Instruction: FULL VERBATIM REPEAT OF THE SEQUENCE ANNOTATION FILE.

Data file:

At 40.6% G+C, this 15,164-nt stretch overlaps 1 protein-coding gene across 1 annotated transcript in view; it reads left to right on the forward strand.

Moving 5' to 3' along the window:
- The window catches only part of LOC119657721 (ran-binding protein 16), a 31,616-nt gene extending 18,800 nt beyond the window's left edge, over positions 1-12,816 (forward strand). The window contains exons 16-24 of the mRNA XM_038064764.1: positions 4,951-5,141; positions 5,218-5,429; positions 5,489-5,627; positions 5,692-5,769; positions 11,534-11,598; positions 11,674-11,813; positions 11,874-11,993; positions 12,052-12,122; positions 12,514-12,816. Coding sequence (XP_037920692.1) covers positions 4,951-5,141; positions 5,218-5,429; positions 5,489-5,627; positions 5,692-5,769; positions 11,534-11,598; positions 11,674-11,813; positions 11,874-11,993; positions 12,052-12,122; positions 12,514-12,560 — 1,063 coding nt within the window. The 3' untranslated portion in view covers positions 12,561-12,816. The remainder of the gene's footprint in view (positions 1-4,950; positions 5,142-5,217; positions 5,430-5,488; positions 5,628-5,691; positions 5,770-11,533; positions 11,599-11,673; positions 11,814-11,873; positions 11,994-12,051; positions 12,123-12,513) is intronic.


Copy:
At 40.6% G+C, this 15,164-nt stretch overlaps 1 protein-coding gene across 1 annotated transcript in view; it reads left to right on the forward strand.

Moving 5' to 3' along the window:
- The window catches only part of LOC119657721 (ran-binding protein 16), a 31,616-nt gene extending 18,800 nt beyond the window's left edge, over positions 1-12,816 (forward strand). The window contains exons 16-24 of the mRNA XM_038064764.1: positions 4,951-5,141; positions 5,218-5,429; positions 5,489-5,627; positions 5,692-5,769; positions 11,534-11,598; positions 11,674-11,813; positions 11,874-11,993; positions 12,052-12,122; positions 12,514-12,816. Coding sequence (XP_037920692.1) covers positions 4,951-5,141; positions 5,218-5,429; positions 5,489-5,627; positions 5,692-5,769; positions 11,534-11,598; positions 11,674-11,813; positions 11,874-11,993; positions 12,052-12,122; positions 12,514-12,560 — 1,063 coding nt within the window. The 3' untranslated portion in view covers positions 12,561-12,816. The remainder of the gene's footprint in view (positions 1-4,950; positions 5,142-5,217; positions 5,430-5,488; positions 5,628-5,691; positions 5,770-11,533; positions 11,599-11,673; positions 11,814-11,873; positions 11,994-12,051; positions 12,123-12,513) is intronic.